Contaminated soil was discovered last spring near the service area at Kensington Metropark, and since then engineers from the Huron-Clinton Metropolitan Authority (HCMA) — along with Fishbeck, Thompson, Carr, and Huber Consultants, Inc. — have been testing and preparing a final assessment of the site for the state Department of Environmental Quality (DEQ).
The contaminated soil was first discovered when three fiberglass underground fuel storage tanks were removed last spring. Since all three storage tanks were found intact, Mike Arens, chief engineer for the HCMA, said he believes the contamination was caused by other underground tanks that existed several decades ago.
According to Arens, the HCMA has found a number of volatile organic compounds within the soil causing contamination levels to be above those specified by the state’s drinking water standards.
However, it does not appear the contamination has reached the groundwater, according to Arens.
“We tested (the groundwater) at the time,” he said. “And we continue to test it to absolutely make sure the groundwater is not contaminated.”
Arens also said the contamination is “fairly localized.”
“We are looking at one area that may be about 30-feet-by-30-feet, if I had to guess. And another area that is about 40-feet-by-60-feet. As for the vertical extent (of contamination), we are still trying to ascertain (that). It looks like it goes down to a maximum of 40 feet below the surface, but we’re still trying to confirm that,” Arens said.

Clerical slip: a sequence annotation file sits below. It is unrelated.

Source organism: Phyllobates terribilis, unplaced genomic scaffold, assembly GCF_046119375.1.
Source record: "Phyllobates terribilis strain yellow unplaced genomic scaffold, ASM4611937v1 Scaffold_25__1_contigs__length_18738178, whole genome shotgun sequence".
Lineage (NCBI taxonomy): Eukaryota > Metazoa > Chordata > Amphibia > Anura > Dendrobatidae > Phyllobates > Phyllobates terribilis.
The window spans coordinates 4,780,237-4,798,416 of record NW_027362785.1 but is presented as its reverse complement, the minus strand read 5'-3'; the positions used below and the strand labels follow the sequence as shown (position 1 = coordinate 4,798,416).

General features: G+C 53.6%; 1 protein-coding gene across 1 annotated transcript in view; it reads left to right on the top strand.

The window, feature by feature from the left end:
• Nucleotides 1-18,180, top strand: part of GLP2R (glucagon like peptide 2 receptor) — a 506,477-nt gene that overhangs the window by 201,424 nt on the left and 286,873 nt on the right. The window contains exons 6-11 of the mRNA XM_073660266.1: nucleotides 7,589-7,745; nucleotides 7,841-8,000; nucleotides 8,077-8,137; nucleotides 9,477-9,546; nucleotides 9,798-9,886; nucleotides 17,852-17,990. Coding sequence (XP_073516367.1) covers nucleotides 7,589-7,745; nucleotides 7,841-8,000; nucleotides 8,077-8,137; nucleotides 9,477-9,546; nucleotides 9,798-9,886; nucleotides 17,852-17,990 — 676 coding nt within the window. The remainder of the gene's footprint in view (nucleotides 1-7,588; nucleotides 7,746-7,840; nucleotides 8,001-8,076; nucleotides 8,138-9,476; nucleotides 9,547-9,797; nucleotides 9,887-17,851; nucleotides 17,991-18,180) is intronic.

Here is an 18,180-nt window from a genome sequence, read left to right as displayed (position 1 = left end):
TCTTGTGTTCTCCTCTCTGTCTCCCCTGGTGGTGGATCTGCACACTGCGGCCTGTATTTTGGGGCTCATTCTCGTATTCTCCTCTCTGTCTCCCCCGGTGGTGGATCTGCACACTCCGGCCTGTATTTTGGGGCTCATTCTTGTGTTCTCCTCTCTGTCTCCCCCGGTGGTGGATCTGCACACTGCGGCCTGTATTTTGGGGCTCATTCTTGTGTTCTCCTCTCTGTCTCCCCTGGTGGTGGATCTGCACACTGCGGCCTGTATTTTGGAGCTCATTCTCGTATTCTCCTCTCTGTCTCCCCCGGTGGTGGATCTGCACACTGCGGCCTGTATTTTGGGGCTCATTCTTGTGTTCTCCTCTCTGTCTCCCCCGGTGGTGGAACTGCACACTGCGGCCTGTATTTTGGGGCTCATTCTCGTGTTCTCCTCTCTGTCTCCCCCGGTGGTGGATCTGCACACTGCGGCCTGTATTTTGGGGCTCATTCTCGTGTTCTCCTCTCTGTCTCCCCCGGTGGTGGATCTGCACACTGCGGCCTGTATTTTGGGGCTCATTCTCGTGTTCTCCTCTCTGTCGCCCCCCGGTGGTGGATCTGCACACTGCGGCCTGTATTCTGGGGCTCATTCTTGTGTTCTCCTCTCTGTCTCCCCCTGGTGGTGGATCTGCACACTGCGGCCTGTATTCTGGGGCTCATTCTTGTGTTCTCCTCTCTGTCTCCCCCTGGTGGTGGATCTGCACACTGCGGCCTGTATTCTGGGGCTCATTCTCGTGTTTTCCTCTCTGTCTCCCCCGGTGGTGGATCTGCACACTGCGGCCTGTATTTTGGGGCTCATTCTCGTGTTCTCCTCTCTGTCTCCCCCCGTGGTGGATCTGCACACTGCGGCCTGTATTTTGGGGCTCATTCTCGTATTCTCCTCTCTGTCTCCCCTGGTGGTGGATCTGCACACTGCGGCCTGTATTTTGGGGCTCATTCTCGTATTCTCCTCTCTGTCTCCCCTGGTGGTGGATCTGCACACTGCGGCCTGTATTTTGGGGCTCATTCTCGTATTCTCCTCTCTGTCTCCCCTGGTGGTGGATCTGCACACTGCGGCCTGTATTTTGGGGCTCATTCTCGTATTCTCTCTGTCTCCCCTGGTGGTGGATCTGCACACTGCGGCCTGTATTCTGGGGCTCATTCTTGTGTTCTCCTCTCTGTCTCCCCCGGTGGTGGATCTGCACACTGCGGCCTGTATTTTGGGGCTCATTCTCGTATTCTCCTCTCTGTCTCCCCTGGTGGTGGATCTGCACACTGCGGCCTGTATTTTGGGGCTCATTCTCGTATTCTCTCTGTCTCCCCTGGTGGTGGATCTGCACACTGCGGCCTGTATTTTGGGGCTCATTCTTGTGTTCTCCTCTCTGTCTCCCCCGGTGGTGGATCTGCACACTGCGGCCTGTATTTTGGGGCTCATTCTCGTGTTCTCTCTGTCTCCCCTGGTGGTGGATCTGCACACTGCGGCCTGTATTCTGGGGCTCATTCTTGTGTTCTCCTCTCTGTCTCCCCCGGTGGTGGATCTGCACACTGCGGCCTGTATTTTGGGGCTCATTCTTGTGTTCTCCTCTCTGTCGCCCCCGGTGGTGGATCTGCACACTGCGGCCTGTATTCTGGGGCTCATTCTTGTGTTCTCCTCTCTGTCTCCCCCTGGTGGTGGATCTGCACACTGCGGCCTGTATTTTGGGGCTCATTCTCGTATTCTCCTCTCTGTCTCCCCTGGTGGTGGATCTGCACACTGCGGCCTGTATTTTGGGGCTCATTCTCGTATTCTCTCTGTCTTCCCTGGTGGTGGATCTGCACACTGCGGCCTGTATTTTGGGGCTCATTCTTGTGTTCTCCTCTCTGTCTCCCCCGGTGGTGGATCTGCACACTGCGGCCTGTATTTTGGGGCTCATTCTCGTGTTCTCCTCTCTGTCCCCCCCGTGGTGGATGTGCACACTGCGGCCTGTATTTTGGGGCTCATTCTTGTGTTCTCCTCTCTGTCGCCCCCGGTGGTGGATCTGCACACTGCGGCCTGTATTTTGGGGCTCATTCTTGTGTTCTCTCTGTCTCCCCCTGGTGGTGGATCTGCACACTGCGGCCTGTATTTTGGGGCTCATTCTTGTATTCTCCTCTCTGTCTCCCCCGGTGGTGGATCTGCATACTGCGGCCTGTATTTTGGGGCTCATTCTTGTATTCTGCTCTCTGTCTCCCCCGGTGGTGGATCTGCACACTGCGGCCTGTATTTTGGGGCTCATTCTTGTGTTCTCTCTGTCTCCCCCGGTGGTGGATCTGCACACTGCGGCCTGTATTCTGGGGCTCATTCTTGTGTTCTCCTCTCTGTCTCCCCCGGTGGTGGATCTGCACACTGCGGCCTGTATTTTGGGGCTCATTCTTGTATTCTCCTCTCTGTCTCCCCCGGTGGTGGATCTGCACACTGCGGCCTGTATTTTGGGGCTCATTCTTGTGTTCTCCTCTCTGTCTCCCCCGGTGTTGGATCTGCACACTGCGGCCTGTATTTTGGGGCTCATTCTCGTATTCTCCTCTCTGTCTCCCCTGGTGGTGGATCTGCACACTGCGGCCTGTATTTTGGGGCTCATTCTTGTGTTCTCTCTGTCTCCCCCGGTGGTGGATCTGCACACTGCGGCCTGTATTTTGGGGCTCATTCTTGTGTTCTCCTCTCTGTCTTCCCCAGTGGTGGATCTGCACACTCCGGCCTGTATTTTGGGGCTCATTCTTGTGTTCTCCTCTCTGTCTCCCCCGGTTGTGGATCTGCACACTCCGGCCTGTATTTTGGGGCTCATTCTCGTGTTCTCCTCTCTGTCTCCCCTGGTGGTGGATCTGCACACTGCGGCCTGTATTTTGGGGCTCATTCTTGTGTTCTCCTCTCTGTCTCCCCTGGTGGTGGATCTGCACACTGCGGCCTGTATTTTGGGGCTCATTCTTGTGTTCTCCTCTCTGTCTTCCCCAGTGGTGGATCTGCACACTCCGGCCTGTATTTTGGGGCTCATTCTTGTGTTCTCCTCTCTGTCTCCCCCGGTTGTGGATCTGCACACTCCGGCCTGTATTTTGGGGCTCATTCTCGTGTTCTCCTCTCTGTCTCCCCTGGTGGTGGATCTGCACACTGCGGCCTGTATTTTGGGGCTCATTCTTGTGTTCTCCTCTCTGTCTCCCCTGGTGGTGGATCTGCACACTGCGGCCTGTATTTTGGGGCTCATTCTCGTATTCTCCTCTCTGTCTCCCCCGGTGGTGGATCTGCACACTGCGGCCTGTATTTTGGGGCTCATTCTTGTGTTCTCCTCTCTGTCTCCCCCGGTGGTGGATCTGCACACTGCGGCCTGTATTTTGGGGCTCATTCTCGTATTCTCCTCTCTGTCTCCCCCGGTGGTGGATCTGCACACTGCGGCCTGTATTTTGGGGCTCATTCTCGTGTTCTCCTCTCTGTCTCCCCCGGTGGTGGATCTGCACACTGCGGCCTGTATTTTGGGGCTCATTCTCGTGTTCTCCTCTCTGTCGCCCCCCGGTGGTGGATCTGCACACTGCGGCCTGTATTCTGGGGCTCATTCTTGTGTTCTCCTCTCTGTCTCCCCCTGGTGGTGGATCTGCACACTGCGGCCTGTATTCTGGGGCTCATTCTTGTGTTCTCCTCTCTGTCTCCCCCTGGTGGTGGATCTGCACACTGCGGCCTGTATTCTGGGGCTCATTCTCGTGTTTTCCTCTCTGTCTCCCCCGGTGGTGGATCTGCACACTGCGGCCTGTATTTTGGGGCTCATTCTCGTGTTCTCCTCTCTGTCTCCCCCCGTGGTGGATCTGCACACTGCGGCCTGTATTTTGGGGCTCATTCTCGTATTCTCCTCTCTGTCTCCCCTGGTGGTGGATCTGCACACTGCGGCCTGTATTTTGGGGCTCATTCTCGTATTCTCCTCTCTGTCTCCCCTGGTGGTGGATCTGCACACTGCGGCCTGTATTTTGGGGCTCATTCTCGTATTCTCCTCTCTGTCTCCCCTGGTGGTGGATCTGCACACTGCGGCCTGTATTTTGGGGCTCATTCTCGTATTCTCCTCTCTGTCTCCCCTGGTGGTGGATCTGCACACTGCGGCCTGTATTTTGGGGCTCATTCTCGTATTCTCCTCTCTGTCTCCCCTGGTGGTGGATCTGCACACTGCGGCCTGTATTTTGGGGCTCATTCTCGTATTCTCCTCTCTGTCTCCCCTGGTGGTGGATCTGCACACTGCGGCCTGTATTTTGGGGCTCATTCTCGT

Regardless of the extent of contamination, the HCMA will have to undertake some sort of remediation. Arens said he believes they could utilize a combination of technologies including soil excavation with off-site disposal or soil vapor extraction — an advanced bioremediation technique.
While further treatment details are uncertain at this time, Arens said they will be finalized before the HCMA has to submit a final assessment to the DEQ on April 20. He said he doesn’t expect the treatment to be expensive as it’s not a major contamination site.
“It seems to be fairly straightforward,” he said. “We are always concerned about protecting our environment in the parks here.”